Jazz Piano Improvising Over The 2-5-1 In A Minor Key

Posted on 17. Sep, 2013 by in Ask Greg, Music Theory

Jazz Piano Using scales to create runs.


I bought your CCF and Worship Intro, Endings & More DVD a few weeks ago. I’m your fan from the UK. The explanation for question 9 on scales was spot on. That question is a good leading question to another. What is the best and quickest way to form or create little runs or licks, which connect movements from one chord to
another? Is there a general formula or approach? For instance, in key of Db:     

7 >>run>> 3  >>run>> 6

Cm7b5  >>> F7#9#5>>>> Bbm9

Hope I am clear enough.


The 7-3-6  progression you are referencing is actually a 2-5-1 progression in Bb minor.  Many so-called online music teachers get this one wrong because they lack formal training in music theory. I cover this topic in a FREE video lesson offer titled “Using Progressions To Play Songs? If you haven’t already done so,  you can sign up now by completing the sign up form on the right side of your screen to INSTANTLY receive My FREE lessons.

You question can best be answered by entertaining a little jazz theory. The entire art of  jazz piano improvisation is based on the relationship between chords and scales. When chords and scales are combined with a little “feel” –we set the stage for what musicians commonly call scales and licks.

In the question above you asked me “is there a general formula or approach” for creating runs and licks? In Jazz education, there are many different scale uses for improvisation. There are many resources that will give you chord and scale applications. Without getting too technical let me explain a few.

If you play a Cmaj7 (C E G B), the most obviously choice of scale to use is a C major scale

(C D E F G A B C). Notice that all the notes in the chord are also in the major scale. In order to create a run or lick using a C major scale with the Cmaj7 chord, you have to do a little experimenting. The object of the game is to get your “lick”  in and on time so that the chord falls in its correct place in the song.

From example if your song tempo is moving fast then it wouldn’t be wise to try and us all 8 notes of the C major scale to create your run or lick. You need to randomly create  2, 3, or 4 note melodic patterns using the notes in the scale. So I bet your question now is which notes do I choose? I’m glad you asked. This is where you sit down at your instrument and try several different combinations of patterns. At first you may not be extremely happy -with your choices, but over time as you develop this skill you will find yourself creating melodic riffs that you will be proud of. Once you develop a good idea, make it a part of you permanent library of melodic ideas.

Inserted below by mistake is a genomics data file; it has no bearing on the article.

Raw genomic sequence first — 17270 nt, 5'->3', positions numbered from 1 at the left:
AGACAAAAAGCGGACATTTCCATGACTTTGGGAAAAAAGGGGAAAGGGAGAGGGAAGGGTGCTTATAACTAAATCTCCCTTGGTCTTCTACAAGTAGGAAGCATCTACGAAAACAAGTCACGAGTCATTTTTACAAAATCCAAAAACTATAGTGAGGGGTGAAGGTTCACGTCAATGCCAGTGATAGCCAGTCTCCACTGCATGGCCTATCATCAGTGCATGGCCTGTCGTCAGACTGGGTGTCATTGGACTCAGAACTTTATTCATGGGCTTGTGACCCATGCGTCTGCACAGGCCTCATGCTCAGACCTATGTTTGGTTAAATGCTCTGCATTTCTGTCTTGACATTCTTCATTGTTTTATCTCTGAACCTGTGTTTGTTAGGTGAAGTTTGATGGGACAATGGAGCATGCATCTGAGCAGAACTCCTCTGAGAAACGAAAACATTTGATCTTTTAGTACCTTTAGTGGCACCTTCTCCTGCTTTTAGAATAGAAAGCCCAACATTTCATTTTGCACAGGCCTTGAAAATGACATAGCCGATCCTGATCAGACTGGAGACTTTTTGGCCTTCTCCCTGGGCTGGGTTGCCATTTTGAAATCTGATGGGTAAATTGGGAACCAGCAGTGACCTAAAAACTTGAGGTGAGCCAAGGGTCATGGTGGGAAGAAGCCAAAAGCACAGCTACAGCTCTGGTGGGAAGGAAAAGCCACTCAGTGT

The major scale is not the only scale you can use with a Cmaj7 chord. There are many more. The pentatonic scale is another popular option. This is a 5 note scale (C D E G A). Try this one using the principles mentioned earlier.

For the final part of your question, you asked about the following chord progression:

Cm7b5  – F75    –  Bbm9. You wanted to know what type of runs can be used with this chord progression. Let’s revert back to our jazz theory. The chord progression in your example is a 2-5-1 in Bb minor. So now we have some options. Let’s match our chord with some popular scales used in jazz. For a mature sound, a jazz artist would possibly create licks using a different scale for each chord. See the following examples below.

Cm7b5 – Use the C Locrain Scale – C Db Eb F Gb Ab Bb C (Same as Db major starting on the C

F75 – Use the F Diminished whole-tone scale – F Gb G# A B Db Eb F

Bbm9    – Use a Bb Dorian Scale – Bb C Db Eb F G Ab Bb (Same as Abs major starting on the Bb)
For a simpler option frequently used in gospel music, use the blues scale. For example, if we used the 2-5-1 in Bb minor above we can use the Bb blues scale over all three chords in this progression. See the Bb blues scale below.  This application can be applied to any the 2-5-1 progression in a minor key.

Bb blues scale – Bb Db Eb E F Ab Bb

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